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0176 Perspectives of the value of interprofessional simulation training by participant background
  1. Natalie Forshaw,
  2. Mary Lane,
  3. Lydia Lofton,
  4. Margarita Burmester
  1. Royal Brompton Hospital, London, UK

Abstract

Background Interprofessional simulation-based team training has been highlighted as a means to improve team performance,1 The Simulated interPRofessional Team training programme (SPRinT) has published data on the effectiveness of such programmes.2 We aimed to explore and understand participant perspectives on the value of the interprofessional aspects of simulation in our established programme.

Methodology Participants attending SPRinT courses completed questionnaires on five common themes related to interprofessional simulation, indicating their level of agreement with statements. Results were analysed according to three general professional groups; nursing staff, medical staff and anaesthetists.

Results Data was collected from 64 staff during 10 consecutive courses (91% response rate). The professional groups comprised 10 anaesthetists, 26 nursing staff and 22 medical staff.

Medical and nursing groups indicated most of their previous simulation experience was with participants from mixed professional backgrounds (82% and 85% respectively). Anaesthetists indicated most previous simulation training had been with their own profession only (70%).

All groups indicated similar levels of agreement that simulation improved their awareness of other professional’s roles (All groups: 100% agreement), helped break down workplace barriers (anaesthetists: 100%, nurses: 94%, medical: 91%) and improved their interprofessional team-working ability (anaesthetists: 100%, nurses: 100%, medical: 96%).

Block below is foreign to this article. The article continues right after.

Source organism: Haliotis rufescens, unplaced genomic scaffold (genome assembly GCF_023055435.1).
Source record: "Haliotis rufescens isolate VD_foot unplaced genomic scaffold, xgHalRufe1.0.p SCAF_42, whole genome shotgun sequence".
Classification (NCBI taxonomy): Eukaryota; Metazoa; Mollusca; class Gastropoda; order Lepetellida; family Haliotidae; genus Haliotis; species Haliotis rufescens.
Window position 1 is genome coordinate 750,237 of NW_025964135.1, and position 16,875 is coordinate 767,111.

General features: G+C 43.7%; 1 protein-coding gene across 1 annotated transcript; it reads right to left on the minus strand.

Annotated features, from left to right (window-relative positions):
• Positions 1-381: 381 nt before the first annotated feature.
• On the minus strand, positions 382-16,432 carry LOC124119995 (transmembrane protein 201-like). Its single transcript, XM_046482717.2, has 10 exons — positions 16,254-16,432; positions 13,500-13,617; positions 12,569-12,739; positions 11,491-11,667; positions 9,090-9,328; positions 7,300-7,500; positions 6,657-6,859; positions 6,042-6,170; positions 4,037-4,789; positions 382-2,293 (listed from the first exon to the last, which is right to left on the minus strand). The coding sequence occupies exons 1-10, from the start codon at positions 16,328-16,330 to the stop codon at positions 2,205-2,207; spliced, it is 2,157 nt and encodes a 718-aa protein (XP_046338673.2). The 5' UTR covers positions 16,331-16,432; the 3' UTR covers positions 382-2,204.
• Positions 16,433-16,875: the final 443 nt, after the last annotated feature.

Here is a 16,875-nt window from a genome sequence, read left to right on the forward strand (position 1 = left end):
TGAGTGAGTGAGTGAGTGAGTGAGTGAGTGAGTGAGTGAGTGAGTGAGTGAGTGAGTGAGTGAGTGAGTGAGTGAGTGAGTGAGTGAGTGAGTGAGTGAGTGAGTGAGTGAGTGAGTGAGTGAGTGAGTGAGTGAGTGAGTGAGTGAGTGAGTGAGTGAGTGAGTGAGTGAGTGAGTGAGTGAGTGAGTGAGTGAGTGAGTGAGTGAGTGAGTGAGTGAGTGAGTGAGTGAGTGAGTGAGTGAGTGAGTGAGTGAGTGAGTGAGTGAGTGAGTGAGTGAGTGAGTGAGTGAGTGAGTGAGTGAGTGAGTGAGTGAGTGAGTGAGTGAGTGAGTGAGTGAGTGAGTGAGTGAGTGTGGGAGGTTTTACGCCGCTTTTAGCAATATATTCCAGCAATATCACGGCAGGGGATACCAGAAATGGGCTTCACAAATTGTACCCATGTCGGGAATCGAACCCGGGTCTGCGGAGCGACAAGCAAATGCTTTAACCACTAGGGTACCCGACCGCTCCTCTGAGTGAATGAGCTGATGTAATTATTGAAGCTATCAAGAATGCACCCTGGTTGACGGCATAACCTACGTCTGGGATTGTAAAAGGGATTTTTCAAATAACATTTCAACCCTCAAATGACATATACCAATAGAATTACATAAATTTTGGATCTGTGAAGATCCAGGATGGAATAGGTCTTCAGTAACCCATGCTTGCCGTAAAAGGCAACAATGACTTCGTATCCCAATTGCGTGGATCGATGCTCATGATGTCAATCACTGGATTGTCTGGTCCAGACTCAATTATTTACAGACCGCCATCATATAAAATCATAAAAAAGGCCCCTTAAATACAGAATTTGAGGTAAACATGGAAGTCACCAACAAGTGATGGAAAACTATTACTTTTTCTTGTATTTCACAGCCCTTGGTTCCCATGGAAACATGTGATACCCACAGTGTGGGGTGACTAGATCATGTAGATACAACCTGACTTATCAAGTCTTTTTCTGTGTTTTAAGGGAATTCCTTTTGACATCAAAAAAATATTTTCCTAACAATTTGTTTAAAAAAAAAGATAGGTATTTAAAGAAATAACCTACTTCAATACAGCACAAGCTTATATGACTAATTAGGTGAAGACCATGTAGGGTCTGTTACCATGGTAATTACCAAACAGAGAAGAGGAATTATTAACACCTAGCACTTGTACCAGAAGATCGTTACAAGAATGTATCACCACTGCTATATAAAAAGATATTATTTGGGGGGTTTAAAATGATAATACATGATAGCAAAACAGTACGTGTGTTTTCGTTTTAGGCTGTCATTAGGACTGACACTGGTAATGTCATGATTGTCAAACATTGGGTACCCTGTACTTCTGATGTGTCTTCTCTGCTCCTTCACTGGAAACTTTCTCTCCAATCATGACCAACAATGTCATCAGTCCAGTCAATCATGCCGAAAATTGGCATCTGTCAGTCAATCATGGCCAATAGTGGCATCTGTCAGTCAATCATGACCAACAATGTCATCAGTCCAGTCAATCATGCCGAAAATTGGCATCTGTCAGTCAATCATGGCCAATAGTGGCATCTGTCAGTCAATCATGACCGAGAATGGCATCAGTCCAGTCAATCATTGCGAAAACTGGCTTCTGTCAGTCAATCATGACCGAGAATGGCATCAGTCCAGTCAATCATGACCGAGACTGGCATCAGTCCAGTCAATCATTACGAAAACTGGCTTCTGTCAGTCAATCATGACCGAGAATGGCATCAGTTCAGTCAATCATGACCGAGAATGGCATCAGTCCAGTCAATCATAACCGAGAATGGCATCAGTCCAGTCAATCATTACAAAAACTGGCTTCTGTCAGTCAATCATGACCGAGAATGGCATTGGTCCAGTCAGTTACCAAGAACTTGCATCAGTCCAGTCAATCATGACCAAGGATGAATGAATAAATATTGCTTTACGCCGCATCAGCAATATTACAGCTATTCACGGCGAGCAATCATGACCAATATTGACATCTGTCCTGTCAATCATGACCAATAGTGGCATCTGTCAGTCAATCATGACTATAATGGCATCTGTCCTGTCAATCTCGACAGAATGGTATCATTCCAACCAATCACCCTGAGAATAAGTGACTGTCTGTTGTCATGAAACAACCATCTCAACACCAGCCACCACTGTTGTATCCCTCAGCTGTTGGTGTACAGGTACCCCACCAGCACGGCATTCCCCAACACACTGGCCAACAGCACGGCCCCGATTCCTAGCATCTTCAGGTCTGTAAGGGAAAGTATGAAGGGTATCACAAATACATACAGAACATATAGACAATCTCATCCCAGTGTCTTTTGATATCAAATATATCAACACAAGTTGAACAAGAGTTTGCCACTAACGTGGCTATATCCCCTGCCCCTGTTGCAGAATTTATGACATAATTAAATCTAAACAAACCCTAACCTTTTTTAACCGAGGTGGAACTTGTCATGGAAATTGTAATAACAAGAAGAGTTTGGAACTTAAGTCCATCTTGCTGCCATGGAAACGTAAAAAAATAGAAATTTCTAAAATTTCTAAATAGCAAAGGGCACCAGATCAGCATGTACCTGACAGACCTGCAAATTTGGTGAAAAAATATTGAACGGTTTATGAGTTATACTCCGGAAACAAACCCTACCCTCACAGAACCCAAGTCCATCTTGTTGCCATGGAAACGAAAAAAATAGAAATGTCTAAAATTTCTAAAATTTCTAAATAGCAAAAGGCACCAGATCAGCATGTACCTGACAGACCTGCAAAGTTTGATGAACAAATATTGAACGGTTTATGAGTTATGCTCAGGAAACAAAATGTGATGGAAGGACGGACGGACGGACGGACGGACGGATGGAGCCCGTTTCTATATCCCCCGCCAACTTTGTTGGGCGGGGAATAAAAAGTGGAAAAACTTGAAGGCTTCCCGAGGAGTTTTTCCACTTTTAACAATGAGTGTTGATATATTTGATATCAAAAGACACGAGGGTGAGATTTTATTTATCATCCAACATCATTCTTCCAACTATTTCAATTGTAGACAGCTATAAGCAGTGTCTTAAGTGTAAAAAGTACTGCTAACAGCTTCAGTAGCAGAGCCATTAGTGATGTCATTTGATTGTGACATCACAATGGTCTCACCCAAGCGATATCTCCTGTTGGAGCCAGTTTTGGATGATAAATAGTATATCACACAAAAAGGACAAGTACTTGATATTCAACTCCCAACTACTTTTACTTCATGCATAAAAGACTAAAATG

Anaesthetists indicated that their specific technical training needs may be better met in solo profession simulation. This trend was not seen in the other groups.

There was no distinct agreement amongst any groups as to whether participants felt more comfortable participating in groups of the same or multi-professional backgrounds.

Conclusions Our results show all participants valued the opportunity for interprofessional simulation training, particularly in regards to increasing awareness of team members’ roles, breaking down barriers and improving working relationships.

Anaesthetists highlighted the on-going need for single profession simulation when focusing on specialty-specific technical skills.

Good team functioning has been demonstrated to improve patient outcome in critical incidents. Our results support the role for interprofessional simulation training in improving team cohesiveness.

References

  1. A review of simulation-based interprofessional education. Clin Simulat Nurs 2011;7(4):117–126

  2. Stocker M, et al. Impact of an embedded simulation team training programme in a paediatric intensive care unit: a prospective, single centre, longitudinal study. Intensive Care Med 2012;38(1):99–104

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